Relentlessly inventive British psych-rock
New Electric Ride are a British psych-rock band who channel equal parts 1960s grooviness and Brit-rock twee silliness. What makes them great – and they are pretty great – is that this combination is mined not for novelty value but in the service of compelling tunes. Songs like “Here Comes the Bloom” and “In Chains” are rocking confections built of equal parts fuzzed-out guitars, reverbed harmony vocals and left-of-center jump-cuts: sitar and accordion breaks, abrupt shifts in tempo and time signature, and fuzzy-headed lyrics about submarines and going with the flow. Instead of being a mess, it largely works, mainly because the band employ their wide-ranging range of tricks in order to create compelling songs, not to bask in their own cleverness. In tunes like “Marquis de Sade” and “Bring What You Expect to Get”, you get everything from Black Sabbath-y guitar riffs to subtle cello flourishes to spoken word extracts – in French. “Lovers” flirts with a bluesy riff, while “Bye Bye (Baton Rouge)” sounds like an outtake from one of John Lennon’s solo albums. One gets the impression of a band whose restlessness won’t allow its members to stick too long in a particular groove. In this case, that’s okay, because the next groove is almost always just as good as the last. Special mention must be made of album closer “From Under Me”, an outstanding, wistful that drops all the cleverness and head games and mines a vein of pure heart. An outstanding capper to an already-engaging album, “From Under Me” shows that New Electric Ride are far more than simply a bunch of clever musicians.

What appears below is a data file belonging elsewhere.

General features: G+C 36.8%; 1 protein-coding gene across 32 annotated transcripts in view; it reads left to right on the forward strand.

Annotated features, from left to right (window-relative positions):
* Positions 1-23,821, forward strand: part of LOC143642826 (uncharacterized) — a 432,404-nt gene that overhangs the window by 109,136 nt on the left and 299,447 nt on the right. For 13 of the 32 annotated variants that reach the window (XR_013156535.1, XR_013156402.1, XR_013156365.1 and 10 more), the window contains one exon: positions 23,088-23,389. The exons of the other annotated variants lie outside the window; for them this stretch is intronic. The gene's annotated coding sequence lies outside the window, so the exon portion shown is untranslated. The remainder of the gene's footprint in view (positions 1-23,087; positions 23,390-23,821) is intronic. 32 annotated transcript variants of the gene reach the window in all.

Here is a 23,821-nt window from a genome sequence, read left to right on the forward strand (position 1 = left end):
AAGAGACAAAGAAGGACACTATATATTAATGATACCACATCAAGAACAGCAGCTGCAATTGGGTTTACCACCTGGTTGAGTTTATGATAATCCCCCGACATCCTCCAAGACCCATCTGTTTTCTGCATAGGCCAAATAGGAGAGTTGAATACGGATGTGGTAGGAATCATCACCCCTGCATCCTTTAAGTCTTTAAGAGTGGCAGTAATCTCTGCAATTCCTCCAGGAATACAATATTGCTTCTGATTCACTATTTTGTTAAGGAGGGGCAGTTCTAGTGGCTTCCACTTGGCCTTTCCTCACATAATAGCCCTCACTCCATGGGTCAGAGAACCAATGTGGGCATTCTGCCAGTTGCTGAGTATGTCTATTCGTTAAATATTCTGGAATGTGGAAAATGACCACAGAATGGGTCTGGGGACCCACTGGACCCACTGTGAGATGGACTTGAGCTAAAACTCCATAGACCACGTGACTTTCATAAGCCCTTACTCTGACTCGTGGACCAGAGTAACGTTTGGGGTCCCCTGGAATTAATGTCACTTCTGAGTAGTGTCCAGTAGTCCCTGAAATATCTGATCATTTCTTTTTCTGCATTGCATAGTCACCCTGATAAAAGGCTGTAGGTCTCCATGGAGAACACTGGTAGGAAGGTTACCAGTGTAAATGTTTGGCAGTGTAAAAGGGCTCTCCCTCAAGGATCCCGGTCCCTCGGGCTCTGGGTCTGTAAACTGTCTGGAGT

// Notes from the Road
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